Second epileptic boy to be allowed cannabis oil after U-turn [Video]

Cristian WorthingtonFeedToPost

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Home Secretary Sajid Javid granted "urgent" licence for Billy"s cannabis oil Landmark decision could trigger a change in the law according to Whitehall It could mean Alfie Dingley, from Warwickshire, gets access to same treatmentHis mother Hannah Deacon was refused it despite him...

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  • Home Secretary Sajid Javid granted ‘urgent’ licence for Billy’s cannabis oil
  • Landmark decision could trigger a change in the law according to Whitehall
  • It could mean Alfie Dingley, from Warwickshire, gets access to same treatment
  • His mother Hannah Deacon was refused it despite him suffering 30 fits a day

Another British boy with epilepsy could be …

Alfie Dingley (pictured left with is mother Hannah Deacon) could become the second person in the UK with epilepsy to be granted cannabis oil treatment after the Home Office allowed Billy Caldwell permission yesterday

Alfie, six (pictured) suffers from a rare form of the disease that can cause up to 30 seizures a day

Billy Caldwell (pictured in hospital) was left fighting for his life after being deprived of cannabis oil at Heathrow Airport. But now the Home Office has given the drugs back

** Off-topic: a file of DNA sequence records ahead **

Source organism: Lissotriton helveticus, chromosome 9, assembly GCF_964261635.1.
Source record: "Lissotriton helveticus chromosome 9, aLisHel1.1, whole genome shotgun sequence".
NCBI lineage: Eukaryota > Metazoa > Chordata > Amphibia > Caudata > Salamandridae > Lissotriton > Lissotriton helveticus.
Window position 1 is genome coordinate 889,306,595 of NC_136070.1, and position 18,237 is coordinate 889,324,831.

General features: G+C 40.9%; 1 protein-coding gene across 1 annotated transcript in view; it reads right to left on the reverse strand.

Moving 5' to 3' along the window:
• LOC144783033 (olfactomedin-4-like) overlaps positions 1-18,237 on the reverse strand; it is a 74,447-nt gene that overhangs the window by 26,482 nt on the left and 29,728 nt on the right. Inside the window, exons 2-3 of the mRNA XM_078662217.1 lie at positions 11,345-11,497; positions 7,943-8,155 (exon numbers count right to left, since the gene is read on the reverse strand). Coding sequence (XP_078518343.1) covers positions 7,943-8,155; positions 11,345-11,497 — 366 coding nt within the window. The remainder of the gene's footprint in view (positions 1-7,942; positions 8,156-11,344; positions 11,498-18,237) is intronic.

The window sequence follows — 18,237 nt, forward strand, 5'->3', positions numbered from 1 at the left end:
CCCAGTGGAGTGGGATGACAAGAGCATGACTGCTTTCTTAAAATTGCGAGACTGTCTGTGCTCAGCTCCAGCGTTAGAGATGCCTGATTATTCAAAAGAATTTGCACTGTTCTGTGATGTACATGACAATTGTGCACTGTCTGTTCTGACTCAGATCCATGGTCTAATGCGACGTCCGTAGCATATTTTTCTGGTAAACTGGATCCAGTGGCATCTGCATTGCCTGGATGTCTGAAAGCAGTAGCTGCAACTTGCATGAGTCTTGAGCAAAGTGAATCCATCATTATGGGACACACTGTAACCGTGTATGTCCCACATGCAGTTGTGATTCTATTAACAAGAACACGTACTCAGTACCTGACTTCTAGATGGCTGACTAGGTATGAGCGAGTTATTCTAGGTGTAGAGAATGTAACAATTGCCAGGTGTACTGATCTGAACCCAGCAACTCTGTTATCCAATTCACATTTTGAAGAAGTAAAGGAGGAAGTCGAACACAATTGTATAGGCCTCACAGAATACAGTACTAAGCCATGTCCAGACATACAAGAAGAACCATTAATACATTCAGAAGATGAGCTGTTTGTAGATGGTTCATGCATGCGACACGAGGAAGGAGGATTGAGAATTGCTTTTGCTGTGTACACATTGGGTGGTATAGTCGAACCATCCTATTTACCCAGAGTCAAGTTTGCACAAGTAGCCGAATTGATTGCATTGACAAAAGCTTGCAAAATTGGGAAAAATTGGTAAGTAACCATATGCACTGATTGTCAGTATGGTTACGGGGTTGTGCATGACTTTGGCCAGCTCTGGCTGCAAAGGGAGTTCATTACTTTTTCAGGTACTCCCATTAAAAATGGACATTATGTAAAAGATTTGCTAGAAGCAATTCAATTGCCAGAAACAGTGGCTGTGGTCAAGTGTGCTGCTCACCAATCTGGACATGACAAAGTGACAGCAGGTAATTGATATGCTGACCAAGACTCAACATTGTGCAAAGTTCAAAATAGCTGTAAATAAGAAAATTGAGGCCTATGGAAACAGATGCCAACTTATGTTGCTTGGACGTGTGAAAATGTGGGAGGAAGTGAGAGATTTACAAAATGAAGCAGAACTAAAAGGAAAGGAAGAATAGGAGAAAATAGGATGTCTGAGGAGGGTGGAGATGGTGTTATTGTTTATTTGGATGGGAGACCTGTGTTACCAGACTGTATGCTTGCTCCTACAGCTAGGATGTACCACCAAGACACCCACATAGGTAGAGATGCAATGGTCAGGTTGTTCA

Alfie's (pictured) mother Hannah Deacon, of Kenilworth, Warwickshire, had begged the Home Office to let her treat her son with marijuana but they refused. Now things could change

Government advisers made it legal to buy CBD in 2016

Billy Caldwell is pictured with a sign campaigning for other young epilepsy patients to be allowed cannabis oil

Home Secretary Sajid Javid stepped in to issue an 'urgent' licence, allowing Billy to be treated with the illegal cannabis oil, after he was rushed to hospital following a seizure

His mother Charlotte said the Home Office has made just one bottle available - a 20-day supply - to be administered by hospital doctors

Ms Caldwell said the week had been ¿a dreadful, horrendous and cruel experience¿ for Billy and herself
According to Ms Caldwell, he told her she could apply for a special licence but that might cost £20,000 and take five months

Ms Caldwell said her battle had ¿nothing to do with recreational cannabis use¿. However, her case has been backed by Paul Birch, a US internet entrepreneur who has openly pushed for full legalisation of cannabis in the UK